Dublin gallery to host country’s largest ever Warhol exhibition

From October, the Hugh Lane Gallery will showcase more than 250 of the artist’s works

The largest ever Andy Warhol exhibition, and the first to open in Ireland in 25 years, will run from October 6th to January 28th, 2024, at Hugh Lane Gallery.

Andy Warhol Three Times Out has been five years in the making and includes more than 250 works on loan from the Andy Warhol Museum in Pittsburgh, Pennsylvania, and from other museums and private collections in the United States, Canada and Europe.

The exhibition is curated by Barbara Dawson, the director of Hugh Lane Gallery, and Michael Dempsey, the head of exhibitions, who say the show – which is a collaboration between Dublin City Council and the gallery – is the most exciting in the arts calendar this year.

The exhibition will showcase a broad number of works, including Warhol’s iconic Campbell’s Soup Cans, Flowers and portraits of Marilyn Monroe, Elizabeth Taylor, Jackie Kennedy and Chairman Mao. Also to feature are the artist’s self-portraits along with skulls, electric chairs and avant-garde films, namely Empire, Sleep, Kiss and Outer and Inner Space.


In addition, visitors to the exhibition, which Dublin City Council expects to have both Irish and international appeal, will experience Warhol’s Silver Clouds sculpture.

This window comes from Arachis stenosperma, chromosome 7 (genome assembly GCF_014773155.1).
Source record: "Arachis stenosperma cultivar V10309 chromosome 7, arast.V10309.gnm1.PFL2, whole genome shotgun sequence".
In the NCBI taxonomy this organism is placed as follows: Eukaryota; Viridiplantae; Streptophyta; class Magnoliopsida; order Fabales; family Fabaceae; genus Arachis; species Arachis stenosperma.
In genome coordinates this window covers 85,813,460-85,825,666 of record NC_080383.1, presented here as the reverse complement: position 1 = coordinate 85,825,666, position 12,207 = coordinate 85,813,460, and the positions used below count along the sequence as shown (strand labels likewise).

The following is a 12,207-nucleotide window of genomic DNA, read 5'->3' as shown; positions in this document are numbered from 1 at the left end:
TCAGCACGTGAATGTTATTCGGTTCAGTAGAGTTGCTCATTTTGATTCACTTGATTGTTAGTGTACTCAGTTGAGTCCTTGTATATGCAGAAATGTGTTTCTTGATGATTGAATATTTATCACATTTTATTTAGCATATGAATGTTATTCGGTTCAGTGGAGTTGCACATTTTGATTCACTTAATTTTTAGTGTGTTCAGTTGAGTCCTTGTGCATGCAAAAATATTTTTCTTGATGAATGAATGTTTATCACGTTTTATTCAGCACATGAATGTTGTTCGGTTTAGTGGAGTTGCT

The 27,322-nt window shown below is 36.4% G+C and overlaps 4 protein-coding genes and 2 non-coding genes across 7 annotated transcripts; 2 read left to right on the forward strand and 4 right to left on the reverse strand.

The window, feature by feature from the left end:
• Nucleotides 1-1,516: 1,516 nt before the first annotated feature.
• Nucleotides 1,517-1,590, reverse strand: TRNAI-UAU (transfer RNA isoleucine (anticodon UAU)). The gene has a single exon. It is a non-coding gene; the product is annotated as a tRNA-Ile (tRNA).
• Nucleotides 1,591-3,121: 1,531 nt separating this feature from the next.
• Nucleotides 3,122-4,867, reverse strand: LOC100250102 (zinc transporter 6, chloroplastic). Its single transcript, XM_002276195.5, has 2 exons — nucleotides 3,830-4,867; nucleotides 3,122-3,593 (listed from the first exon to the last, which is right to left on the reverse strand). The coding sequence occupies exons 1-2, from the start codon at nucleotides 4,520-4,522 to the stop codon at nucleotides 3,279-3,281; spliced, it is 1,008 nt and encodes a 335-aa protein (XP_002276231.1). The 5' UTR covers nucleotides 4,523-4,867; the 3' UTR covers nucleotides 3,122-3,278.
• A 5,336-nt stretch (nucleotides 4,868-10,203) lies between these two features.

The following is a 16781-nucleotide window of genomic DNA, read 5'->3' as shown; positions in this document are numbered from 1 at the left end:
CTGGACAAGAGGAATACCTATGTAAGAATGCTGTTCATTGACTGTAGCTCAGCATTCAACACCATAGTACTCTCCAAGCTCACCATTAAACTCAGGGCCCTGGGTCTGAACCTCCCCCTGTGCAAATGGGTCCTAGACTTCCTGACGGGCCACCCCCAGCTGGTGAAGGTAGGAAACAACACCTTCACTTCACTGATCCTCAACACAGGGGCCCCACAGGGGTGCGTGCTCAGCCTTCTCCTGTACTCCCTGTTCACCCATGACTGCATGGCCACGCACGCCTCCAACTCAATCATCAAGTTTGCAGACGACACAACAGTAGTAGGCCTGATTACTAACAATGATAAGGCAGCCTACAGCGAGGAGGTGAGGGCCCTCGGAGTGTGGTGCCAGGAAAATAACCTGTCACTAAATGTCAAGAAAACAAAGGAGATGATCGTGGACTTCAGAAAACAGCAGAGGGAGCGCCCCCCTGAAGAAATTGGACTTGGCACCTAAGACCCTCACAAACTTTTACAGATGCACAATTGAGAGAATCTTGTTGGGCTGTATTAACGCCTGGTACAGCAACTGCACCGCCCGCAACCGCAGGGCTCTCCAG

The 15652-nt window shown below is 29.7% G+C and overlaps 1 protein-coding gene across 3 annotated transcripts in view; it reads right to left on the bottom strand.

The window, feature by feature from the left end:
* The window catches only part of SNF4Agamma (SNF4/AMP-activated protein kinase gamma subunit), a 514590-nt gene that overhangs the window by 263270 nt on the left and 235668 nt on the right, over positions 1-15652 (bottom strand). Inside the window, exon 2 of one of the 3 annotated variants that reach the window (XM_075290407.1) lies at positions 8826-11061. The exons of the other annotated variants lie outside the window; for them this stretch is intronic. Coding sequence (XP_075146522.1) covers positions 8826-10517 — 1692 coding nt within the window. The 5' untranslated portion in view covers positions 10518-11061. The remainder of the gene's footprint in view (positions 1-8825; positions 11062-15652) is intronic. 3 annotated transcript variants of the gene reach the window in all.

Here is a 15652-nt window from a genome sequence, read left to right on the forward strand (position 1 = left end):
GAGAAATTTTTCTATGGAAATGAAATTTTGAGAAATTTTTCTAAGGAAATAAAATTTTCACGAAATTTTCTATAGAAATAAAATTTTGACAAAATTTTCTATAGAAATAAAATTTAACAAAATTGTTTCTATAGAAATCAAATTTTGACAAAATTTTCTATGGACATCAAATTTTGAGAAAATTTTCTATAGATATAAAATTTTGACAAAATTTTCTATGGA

Floating metallic pillows that hover in space are filled with a specific mixture of air and helium allowing them to float mid-air but not to touch the ceiling. Changes in barometric pressure, interaction with visitors as well as the clouds crashing into one another and valve malfunction are just some of the variables that dictate when the gravity-defying clouds need further inflation.

The first Silver Clouds installation was in 1966 and served to challenge the concept that art was meant only to be viewed from afar and not experienced by physical touch.

Unique to the show will be a section that focuses on the work and collaborations both Warhol and Francis Bacon had with acclaimed US artist and photographer Peter Beard, “provoking new thinking on the status of these two titans of the 20th century,” according to gallery notes.

Born in Pittsburgh to Slovakian immigrant parents, Warhol became one of the leading commercial artists in the US and one of the defining figures of 20th-century art. He established the legendary Silver Factory in the 1960s, which became a melting pot of creativity.

Visitors to the Factory, as it became known, included Salvador Dalí, Lou Reed, Bob Dylan, Truman Capote and the band The Velvet Underground, who Warhol promoted and produced. Here, cultural producers met, showcased and collaborated within the space, so-called silver for the tinfoil lining on the walls. The mixed bag of socialisers to the Factory also served as willing impromptu participants in his films (which he began in 1965).

His last major show in Ireland was at the Irish Museum of Modern Art in 1997, which stated at the time: “Warhol challenged preconceived notions about the nature of art, thereby erasing traditional distinctions between fine art and popular culture.”

That exhibition had 100 of the artists’ works displayed. This exhibition is more than double in size, and will showcase the personal trajectory of the artist amid the rapid expansion of New York’s cultural underground from the 1960s to the 1980s.


Elizabeth Birdthistle

Elizabeth Birdthistle

Elizabeth Birdthistle, a contributor to The Irish Times, writes about property, fine arts, antiques and collectables